The breeding times of Pied Flycatchers in the Czech Republic aren’t changing as fast as those in the Netherlands, compared to when caterpillars are emerging. This means chicks are left with less food when they hatch. As a result, populations have fallen by 90%!

Rather than the direct impacts of climate change, most of the negative impacts of climate change on wildlife will happen by affecting interactions like these.

Trying new things

Changes to where and when species are found allow different species to interact in new ways. This creates opportunities for new adaptations.

In the Arctic, polar bears are arriving onshore 22 days earlier on average due to sea ice breaking up earlier. Now, these polar bears encounter snow geese incubating their eggs and have started eating them! While these eggs help, they’re not as good as seals - there’s still a 70% chance that polar bear population sizes will fall by a third by 2050.


Over longer timescales, changes may occur in the organism’s DNA. When new and useful genes appear in an individual, they can spread through a population over many generations.

Which of the following could be genetic adaptations to climate change?

Genetic changes can also affect migration. Central European blackcaps usually migrate southwest for warmer winters. In the last 50 years, genetic changes have led to a new population that fly a shorter route northwards to the UK instead, now that winters are warmer due to climate change.

Central European blackcap migration routes

Of course, there are many other possible adaptations not mentioned above and scientists are still studying how organisms might adapt in the future.

Some species might also have biological constraints that slow the rate of adaptations evolving:

  • Having long life cycles: individuals take a long time to reach sexual maturity and produce offspring. For example, houseflies have a life cycle of less than three months, compared to a bowhead whale which can live over 200 years.
  • Producing few offspring: useful genes are less likely to be passed on.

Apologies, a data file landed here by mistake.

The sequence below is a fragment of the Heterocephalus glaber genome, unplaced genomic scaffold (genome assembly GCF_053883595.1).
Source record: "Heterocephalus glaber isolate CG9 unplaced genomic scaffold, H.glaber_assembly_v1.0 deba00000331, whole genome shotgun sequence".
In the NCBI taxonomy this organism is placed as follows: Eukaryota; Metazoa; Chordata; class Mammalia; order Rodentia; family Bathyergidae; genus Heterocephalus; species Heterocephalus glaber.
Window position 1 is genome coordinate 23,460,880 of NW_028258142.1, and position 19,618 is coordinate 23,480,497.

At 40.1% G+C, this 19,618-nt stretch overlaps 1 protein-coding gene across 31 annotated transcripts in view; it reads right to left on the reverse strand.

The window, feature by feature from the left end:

• Having slow rates of genetic change: it takes longer for potentially useful genes to appear.

Scientists can study these, and other traits, to assess which species or populations are most at risk due to climate change.

Average life cycle times of different taxa

Are organisms adapting fast enough?

Climate change isn’t a new problem, historically speaking. However, while evidence from past climate changes show wildlife can and has adapted, the current rate of change is faster than ever before.

Unfortunately, it is unlikely that all species can migrate fast enough to keep up with predicted temperature changes.

Have a guess! On average, how far will species on land need to move each year to keep up with climate change?

Globally, it’s predicted that species will need to move a minimum of 420 metres per year! This is about 10x faster than species needed to move during the climate change at the end of the last ice age.

Species in some habitats will need to shift faster than others – mangroves, deserts and flooded grasslands are amongst the fastest-changing habitats, while mountains are the slowest.

Furthermore, habitat areas are predicted to shrink for the majority of species with 1.5-2°C warming. 18% of insects, for example, will have less than half of their current habitat size if global warming reaches 2°C.


There are currently many threats to life on land, a very significant one being climate change. The fast rate of global warming might mean that species can’t adapt or migrate fast enough to survive. We must slow down the pace of warming if we want to protect ecosystems and the services they provide to humans.